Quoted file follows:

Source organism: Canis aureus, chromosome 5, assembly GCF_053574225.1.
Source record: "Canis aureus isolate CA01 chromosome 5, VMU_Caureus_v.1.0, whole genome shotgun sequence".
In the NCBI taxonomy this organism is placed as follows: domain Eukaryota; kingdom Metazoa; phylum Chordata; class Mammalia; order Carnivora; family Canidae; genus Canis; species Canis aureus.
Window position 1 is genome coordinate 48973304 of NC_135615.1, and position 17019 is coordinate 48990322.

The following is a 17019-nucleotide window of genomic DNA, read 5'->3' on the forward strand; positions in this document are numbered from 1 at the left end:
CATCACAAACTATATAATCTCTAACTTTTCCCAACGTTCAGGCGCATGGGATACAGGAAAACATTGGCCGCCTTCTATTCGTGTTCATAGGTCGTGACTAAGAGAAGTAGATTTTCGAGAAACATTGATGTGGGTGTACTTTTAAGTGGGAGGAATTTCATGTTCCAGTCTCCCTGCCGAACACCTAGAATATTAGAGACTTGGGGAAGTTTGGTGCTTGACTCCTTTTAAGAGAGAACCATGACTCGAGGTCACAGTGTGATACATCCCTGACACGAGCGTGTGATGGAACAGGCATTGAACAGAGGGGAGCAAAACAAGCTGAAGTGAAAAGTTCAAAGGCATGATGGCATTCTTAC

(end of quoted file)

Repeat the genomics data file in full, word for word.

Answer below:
Source organism: Canis aureus, chromosome 5, assembly GCF_053574225.1.
Source record: "Canis aureus isolate CA01 chromosome 5, VMU_Caureus_v.1.0, whole genome shotgun sequence".
In the NCBI taxonomy this organism is placed as follows: domain Eukaryota; kingdom Metazoa; phylum Chordata; class Mammalia; order Carnivora; family Canidae; genus Canis; species Canis aureus.
Window position 1 is genome coordinate 48973304 of NC_135615.1, and position 17019 is coordinate 48990322.

The following is a 17019-nucleotide window of genomic DNA, read 5'->3' on the forward strand; positions in this document are numbered from 1 at the left end:
CATCACAAACTATATAATCTCTAACTTTTCCCAACGTTCAGGCGCATGGGATACAGGAAAACATTGGCCGCCTTCTATTCGTGTTCATAGGTCGTGACTAAGAGAAGTAGATTTTCGAGAAACATTGATGTGGGTGTACTTTTAAGTGGGAGGAATTTCATGTTCCAGTCTCCCTGCCGAACACCTAGAATATTAGAGACTTGGGGAAGTTTGGTGCTTGACTCCTTTTAAGAGAGAACCATGACTCGAGGTCACAGTGTGATACATCCCTGACACGAGCGTGTGATGGAACAGGCATTGAACAGAGGGGAGCAAAACAAGCTGAAGTGAAAAGTTCAAAGGCATGATGGCATTCTTAC